With the Falcons competitive during Bennett's years, the rivalry had a bully.
"Fortunately, we won most of the time and we probably were a little bit more festive than the New Orleans fans," Bennett said. "It was really an outstanding rivalry at that time."
The highlight was the "Big Ben Right" play that quarterback Steve Bartkowski threw against the Saints. On Nov. 12, 1978, Bartkowski completed a 57-yard pass to Alfred Jenkins as time expired to beat the Saints, 20-17. The pass was tipped Wallace Francis.
"Let's just say that luck was in our favor more times than not when we launched that thing up," Bartkowski said. "It becomes more of a beach volleyball game than a football game at that point. We had some success against those guys doing that."
For Bartkowski, who was the Falcons quarterback from 1975 to 1985, the Saints' rivalry was pretty fierce.
"It didn't seem to matter what the records were when we played those guys," Bartkowski said. "The truth is that it was just an all-out war when we played those games."
Former center Jeff Van Note played in the 1960s, 1970s and 1980s against the Saints. Overall, Van Note played in 33 games against the Saints.
"The Saints, you couldn't wait to play them and beat them," Van Note said. "I'm sure if you talked to Bart he mentioned the 20-17 games. Those were great wins there, where we snatched victory from them."
The fans remain a big part of the rivalry, appreciated by the players.
"I even enjoyed the Saints fans here snaking through concourses and down the tunnels singing that chant after they'd won here, once," Van Note said. "I didn't enjoy that they won, but it was kind of interesting to see the fans reaction to a victory."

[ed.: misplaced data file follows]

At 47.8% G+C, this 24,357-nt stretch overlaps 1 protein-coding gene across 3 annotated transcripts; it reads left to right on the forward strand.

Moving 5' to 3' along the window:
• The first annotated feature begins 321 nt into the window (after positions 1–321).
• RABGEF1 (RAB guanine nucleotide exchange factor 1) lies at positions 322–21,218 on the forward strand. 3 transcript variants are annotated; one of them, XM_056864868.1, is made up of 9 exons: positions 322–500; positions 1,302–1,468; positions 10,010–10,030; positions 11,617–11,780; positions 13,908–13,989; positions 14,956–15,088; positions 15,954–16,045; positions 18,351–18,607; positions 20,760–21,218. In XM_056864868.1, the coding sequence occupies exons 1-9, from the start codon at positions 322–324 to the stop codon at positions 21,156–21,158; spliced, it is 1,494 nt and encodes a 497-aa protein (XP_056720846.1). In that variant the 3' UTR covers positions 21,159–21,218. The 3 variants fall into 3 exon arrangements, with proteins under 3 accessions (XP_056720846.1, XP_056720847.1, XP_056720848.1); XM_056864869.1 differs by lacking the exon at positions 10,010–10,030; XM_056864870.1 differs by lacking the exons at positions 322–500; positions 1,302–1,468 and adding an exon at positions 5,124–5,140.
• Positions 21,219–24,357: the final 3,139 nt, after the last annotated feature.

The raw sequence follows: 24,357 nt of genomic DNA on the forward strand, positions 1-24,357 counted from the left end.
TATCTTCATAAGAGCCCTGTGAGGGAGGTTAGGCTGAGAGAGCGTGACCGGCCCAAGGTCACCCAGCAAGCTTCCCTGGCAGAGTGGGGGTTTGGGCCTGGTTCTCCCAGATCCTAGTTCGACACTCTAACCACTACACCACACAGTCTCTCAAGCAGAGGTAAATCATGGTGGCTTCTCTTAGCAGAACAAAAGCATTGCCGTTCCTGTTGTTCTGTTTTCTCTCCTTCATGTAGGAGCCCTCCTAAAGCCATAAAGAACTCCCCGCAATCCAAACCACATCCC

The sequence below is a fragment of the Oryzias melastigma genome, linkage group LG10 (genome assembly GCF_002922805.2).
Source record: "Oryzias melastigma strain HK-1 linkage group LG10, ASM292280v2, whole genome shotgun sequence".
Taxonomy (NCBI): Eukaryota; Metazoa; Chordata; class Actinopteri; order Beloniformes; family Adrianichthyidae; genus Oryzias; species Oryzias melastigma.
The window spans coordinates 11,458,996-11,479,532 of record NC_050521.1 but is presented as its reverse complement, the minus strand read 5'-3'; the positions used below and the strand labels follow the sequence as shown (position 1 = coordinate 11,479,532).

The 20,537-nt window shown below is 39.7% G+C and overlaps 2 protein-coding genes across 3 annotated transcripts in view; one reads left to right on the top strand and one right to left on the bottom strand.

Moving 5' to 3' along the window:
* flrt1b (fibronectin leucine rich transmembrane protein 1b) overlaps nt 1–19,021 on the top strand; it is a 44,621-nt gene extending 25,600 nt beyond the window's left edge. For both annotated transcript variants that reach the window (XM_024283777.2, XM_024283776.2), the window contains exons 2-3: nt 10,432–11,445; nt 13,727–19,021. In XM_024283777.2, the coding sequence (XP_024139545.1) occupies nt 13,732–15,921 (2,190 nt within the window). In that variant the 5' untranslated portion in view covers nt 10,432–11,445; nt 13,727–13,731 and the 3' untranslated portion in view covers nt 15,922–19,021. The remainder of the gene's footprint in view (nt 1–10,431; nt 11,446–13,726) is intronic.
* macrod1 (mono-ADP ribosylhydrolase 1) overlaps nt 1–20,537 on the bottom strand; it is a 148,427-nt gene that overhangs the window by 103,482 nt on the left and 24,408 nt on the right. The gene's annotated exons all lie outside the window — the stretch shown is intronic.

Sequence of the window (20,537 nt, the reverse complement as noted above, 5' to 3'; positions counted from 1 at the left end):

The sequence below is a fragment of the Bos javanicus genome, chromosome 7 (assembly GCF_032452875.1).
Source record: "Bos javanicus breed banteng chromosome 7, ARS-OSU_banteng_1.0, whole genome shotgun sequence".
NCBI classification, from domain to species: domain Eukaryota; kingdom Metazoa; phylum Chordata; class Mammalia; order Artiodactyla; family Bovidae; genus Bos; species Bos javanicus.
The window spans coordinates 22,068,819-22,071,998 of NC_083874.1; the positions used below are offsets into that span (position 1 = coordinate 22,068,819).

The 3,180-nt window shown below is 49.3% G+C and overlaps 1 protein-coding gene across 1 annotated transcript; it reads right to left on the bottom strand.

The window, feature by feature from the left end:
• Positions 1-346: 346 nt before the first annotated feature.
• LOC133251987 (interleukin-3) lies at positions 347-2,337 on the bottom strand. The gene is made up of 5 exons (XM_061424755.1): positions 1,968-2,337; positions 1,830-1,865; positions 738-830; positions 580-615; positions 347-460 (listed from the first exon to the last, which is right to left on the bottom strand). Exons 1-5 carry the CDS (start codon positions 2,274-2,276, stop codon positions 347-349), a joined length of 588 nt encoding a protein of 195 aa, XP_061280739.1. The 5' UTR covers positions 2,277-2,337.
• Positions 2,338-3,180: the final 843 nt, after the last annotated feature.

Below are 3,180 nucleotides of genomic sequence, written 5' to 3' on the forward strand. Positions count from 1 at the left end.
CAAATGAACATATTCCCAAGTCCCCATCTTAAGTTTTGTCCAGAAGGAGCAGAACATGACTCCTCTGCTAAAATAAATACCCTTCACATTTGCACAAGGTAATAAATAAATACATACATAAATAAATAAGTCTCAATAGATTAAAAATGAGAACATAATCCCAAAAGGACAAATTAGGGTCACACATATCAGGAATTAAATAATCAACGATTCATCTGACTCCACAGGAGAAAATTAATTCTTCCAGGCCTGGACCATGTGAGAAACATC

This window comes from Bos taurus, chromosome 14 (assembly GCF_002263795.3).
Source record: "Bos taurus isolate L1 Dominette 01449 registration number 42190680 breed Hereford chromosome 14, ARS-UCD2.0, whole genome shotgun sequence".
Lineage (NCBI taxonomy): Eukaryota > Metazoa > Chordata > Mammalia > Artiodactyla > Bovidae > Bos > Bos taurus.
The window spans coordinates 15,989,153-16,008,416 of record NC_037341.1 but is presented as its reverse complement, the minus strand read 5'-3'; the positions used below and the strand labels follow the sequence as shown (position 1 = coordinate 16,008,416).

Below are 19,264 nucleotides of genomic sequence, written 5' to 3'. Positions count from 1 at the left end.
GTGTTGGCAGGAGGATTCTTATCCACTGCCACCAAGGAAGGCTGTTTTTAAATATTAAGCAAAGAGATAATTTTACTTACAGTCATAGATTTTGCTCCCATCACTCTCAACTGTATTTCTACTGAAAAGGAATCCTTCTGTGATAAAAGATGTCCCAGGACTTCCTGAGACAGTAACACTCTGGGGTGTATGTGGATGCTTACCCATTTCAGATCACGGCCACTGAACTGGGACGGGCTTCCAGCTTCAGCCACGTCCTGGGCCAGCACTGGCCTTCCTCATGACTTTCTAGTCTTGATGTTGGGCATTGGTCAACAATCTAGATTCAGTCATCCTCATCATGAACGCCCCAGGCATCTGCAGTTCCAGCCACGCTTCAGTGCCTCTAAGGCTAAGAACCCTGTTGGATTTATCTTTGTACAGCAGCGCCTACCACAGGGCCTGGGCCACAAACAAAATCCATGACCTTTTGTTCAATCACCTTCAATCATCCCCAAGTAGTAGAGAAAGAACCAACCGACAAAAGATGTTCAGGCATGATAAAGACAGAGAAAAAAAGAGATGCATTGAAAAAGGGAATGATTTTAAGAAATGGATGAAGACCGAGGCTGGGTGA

Former Falcons running back Gerald Riggs has his favorite memory of the rivalry.
"It was always pretty intense and pretty physical," Riggs said. "I remember [Pat] Swilling, Rickey Jackson, Vaughn Johnson and Sam Mills. I remember their defenses as being very, very good and very, very physical."
The rivalry continued to thrive after realignment. Both teams were moved from the NFC West to the newly created NFC South in 2002. The rivalry has come a long way from its humble beginnings with two expansion franchises.
On Monday night, the Saints, as defending Super Bowl champions, will face the Falcons, who are 12-2 and can win the NFC South title and earn the home-field advantage throughout the playoffs.
"Since I've been here, this game has always been played at a different level," said Falcons center Todd McClure, a 12-year veteran who played at Louisiana State. "The fans seem to get into it. It's just a special rivalry."
Falcons, Saints have rivalry to be appreciated *| ajc.com
The NFC South is finally at the point where other fans are watching to see some very competitive games. Always has been The NFC East with the highly televised games and all the media hype. We still have a long way to go but the rivalries are good. Hey at least we are in the position to be someones rival or arch enemy.